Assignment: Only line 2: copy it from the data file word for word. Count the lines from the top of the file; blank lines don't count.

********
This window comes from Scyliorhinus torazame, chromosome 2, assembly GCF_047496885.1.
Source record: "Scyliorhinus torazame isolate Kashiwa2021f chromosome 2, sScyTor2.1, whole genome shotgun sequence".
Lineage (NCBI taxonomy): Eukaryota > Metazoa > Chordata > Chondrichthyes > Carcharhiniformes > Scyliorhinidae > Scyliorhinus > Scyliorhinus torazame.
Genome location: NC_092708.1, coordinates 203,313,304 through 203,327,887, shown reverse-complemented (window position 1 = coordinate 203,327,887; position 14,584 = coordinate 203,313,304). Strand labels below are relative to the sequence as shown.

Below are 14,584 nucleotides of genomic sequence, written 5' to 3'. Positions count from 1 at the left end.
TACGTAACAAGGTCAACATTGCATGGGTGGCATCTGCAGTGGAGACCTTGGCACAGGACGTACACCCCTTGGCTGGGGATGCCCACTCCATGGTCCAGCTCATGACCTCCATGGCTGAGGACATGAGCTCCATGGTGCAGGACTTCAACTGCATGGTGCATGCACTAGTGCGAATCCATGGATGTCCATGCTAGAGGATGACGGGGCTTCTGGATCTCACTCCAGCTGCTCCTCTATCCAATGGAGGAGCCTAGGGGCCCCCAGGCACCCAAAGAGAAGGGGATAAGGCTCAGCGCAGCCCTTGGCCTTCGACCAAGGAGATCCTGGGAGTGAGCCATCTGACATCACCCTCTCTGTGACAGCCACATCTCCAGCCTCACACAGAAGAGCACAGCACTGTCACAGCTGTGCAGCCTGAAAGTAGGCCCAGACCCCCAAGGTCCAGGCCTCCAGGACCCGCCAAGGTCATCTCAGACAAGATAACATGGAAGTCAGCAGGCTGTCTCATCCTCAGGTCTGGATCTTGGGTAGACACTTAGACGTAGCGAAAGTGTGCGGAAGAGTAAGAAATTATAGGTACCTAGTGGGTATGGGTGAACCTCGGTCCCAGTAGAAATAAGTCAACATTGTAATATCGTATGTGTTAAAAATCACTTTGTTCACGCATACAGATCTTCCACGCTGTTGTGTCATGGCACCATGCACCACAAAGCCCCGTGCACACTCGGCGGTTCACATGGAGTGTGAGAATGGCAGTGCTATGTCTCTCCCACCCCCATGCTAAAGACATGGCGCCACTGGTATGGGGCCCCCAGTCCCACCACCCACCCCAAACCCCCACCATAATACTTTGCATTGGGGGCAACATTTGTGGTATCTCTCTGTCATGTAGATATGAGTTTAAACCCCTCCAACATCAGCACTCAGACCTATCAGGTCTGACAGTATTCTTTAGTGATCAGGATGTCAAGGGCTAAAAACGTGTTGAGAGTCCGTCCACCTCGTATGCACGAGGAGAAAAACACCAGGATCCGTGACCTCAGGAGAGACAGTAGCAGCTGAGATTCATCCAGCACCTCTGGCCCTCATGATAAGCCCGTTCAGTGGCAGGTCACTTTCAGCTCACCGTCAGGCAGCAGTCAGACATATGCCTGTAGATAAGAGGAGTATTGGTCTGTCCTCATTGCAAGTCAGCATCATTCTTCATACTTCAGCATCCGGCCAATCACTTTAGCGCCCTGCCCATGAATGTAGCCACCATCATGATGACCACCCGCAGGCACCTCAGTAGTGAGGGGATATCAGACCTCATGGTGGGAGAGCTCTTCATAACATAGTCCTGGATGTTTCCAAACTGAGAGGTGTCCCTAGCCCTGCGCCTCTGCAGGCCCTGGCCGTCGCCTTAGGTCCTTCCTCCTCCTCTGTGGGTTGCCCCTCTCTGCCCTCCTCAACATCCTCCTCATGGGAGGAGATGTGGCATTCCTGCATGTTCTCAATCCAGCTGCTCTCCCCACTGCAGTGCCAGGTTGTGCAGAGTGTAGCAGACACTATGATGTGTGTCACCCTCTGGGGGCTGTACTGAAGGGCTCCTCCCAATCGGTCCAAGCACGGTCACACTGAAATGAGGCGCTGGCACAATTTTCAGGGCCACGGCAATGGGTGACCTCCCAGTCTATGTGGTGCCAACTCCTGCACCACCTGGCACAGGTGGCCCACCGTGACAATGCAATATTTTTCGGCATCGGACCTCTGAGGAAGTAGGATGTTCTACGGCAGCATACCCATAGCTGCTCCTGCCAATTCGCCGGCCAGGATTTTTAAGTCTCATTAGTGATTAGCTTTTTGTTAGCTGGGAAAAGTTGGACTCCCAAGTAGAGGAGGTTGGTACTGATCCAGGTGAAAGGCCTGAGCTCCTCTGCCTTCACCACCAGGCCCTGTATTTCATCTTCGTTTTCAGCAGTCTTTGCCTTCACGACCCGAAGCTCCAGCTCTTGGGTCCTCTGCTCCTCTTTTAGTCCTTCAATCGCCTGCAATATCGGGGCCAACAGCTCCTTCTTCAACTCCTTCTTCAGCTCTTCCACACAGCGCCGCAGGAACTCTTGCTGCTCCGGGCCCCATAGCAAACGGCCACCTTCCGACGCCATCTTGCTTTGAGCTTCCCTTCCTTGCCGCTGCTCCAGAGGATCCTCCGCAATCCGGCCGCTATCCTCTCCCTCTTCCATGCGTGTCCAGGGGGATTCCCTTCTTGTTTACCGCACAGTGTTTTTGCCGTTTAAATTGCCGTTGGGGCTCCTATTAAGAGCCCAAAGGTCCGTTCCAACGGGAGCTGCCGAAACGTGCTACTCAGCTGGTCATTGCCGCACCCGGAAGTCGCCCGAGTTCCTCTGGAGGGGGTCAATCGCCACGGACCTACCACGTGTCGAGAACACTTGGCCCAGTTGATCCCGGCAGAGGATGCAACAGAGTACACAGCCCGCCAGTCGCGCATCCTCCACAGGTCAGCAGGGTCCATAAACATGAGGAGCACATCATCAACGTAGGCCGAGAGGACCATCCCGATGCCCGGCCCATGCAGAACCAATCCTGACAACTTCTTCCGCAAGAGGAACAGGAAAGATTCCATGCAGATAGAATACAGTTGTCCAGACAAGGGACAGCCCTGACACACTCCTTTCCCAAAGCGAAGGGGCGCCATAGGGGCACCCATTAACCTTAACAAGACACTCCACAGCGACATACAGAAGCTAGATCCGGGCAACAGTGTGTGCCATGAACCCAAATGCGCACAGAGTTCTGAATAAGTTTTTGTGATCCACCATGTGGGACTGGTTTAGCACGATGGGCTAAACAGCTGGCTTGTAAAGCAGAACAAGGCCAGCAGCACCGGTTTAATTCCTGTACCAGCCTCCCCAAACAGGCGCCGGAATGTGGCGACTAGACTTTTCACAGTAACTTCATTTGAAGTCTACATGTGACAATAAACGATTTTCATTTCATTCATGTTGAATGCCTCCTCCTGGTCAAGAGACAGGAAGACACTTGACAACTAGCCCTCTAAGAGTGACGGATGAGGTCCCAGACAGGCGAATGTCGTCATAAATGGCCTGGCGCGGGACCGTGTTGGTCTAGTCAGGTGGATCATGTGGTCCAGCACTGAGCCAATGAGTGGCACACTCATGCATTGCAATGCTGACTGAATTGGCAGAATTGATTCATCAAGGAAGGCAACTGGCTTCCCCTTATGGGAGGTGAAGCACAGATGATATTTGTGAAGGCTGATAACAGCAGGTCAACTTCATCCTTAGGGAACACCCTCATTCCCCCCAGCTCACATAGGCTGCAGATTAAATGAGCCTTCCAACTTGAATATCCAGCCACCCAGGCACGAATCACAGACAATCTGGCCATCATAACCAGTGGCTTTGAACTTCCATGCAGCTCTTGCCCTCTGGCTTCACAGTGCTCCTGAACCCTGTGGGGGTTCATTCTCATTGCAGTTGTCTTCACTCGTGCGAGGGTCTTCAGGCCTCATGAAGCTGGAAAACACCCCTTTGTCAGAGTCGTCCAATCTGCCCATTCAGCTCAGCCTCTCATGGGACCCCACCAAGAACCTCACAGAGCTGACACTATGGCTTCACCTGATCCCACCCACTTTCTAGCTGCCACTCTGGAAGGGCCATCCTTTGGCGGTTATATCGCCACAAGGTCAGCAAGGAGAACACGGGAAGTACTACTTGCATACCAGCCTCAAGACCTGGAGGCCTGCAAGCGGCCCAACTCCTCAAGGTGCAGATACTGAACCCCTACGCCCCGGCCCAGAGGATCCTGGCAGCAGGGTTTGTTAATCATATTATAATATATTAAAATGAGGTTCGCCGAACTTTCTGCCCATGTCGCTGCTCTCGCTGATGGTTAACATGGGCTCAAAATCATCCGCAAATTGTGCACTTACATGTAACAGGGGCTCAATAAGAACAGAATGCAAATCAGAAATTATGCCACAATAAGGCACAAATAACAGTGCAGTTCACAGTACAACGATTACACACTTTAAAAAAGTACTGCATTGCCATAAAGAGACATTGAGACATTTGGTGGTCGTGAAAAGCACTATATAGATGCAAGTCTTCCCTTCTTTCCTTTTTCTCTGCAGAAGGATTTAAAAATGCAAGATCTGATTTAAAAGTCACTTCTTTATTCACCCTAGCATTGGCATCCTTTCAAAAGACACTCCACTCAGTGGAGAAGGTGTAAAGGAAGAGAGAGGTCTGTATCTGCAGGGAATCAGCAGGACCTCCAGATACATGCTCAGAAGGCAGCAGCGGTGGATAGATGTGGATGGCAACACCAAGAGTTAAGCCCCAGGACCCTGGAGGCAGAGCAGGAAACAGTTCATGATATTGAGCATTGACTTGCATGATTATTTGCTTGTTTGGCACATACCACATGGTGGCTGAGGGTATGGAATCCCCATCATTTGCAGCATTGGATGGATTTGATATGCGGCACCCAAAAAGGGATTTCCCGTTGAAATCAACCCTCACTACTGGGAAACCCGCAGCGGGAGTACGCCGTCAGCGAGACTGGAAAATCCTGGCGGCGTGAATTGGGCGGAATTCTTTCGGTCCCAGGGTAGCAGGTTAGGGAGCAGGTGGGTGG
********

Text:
Source record: "Scyliorhinus torazame isolate Kashiwa2021f chromosome 2, sScyTor2.1, whole genome shotgun sequence".